This blue chunk of glass is a treasure I picked up in Venice (when I visited the city in 2013), on the “glass island” Murano . It has been molten and hotworked with in the glass blowing studios. This is part of the waste, actually, but don’t you think it looks like a gemstone?

mirror, mirror…

copper mirror
A copper gilded mirror (convex oval)

Next to the glass fur project and the research into clay to glass, I’m trying my hand at verre églomisé, the art of gilding glass.

Ever since we were introduced to goudleder – “Cuir de Cordoue“, in Prof. Em. A. Bergmans class of History of interior, I’ve developed a fascination for gilded surfaces and am doing some research on it, especially (guess what…) how it’s applied to glass. Even in the history of glass alone there is so much to discover… Do you recognise this mirror from a famous 15th century portrait? And did you know that this type of convex round mirror was called an “Oeil de sorcière” (witches’ eye)?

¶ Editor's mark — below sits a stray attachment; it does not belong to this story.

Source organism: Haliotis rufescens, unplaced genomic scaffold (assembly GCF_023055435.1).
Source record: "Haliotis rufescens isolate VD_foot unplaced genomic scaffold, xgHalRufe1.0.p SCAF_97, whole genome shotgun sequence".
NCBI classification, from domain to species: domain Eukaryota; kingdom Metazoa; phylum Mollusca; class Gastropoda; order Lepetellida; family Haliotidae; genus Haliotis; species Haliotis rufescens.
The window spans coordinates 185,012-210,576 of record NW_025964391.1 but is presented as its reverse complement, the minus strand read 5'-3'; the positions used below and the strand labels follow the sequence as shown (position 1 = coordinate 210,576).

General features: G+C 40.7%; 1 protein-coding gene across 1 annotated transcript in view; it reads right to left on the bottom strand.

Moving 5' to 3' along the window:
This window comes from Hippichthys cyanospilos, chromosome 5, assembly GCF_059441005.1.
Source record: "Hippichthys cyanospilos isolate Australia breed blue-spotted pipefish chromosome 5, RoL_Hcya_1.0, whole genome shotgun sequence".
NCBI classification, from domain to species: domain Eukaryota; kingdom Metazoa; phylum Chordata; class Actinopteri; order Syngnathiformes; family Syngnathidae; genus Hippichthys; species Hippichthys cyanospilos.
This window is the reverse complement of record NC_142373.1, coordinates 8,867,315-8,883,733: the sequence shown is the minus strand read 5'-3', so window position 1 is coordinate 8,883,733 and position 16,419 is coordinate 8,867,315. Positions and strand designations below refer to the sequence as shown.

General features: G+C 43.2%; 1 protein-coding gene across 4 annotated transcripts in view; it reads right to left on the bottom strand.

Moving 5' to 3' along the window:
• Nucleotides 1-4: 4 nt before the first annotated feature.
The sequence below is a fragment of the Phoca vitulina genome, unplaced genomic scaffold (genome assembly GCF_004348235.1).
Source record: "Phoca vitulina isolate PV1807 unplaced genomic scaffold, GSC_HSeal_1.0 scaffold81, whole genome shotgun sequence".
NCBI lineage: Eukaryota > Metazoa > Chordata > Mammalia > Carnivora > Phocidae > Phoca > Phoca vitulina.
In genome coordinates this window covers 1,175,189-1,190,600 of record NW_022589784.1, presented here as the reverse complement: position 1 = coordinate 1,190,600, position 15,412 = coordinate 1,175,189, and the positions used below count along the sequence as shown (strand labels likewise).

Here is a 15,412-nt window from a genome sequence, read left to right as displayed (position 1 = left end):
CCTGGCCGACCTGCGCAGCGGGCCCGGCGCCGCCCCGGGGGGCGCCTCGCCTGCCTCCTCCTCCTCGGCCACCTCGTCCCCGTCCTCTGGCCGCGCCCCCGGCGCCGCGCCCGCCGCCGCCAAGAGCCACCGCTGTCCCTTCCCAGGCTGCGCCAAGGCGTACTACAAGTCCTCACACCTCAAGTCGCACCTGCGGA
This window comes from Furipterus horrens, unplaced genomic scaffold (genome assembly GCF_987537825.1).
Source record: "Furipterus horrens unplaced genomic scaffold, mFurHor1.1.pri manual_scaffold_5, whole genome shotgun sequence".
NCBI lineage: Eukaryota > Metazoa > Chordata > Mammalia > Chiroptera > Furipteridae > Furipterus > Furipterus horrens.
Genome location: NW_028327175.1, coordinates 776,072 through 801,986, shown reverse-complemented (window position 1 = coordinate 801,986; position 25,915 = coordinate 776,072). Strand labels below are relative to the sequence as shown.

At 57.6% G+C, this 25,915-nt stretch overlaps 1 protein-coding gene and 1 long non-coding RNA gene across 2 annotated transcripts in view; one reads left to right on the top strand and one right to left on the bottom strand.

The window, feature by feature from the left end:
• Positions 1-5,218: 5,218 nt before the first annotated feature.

The Arnolfini Portrait, détail (2).jpg
The Arnolfini Portrait (mirror detail)” by Creator:Jan van Eyck – Image:Jan van Eyck 001.jpg. Licensed under Public Domain via Commons.

Verre églomisé was a decorative technique, often combining the gilded surface with reverse painting (on the back of the glass), so that the glass itself can act as protection and lens (of sorts). Mind you, this wasn’t the way functional mirrors were made in the past; since the Renaissance a tin-mercury amalgam was used to create a smooth reflective surface, and Venice was one of the manufacturing centers.

copper mirror
A detail of the copper mirror, seen on the back showing the bare metal leaf.

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In using metal leaf, it is impossible to obtain such a smooth surface, but that doesn’t matter. It is precisely the edges of the leaves, the tiny folds and crinkles that make the mirror seem more alive. Also it gives the opportunity to oxidise the metal so it darkens; you can already see this happening in some of the patches in the mirror detail above!)

The reflection of a gilded mirror is softer, almost painterly. I love this effect. Since there’s so much going on with the reflection already, the form of the mirror doesn’t have to be complex. The convex/concave distortion is interesting, and I’m working on some forms but still debating if I want them to be more organic or geometric…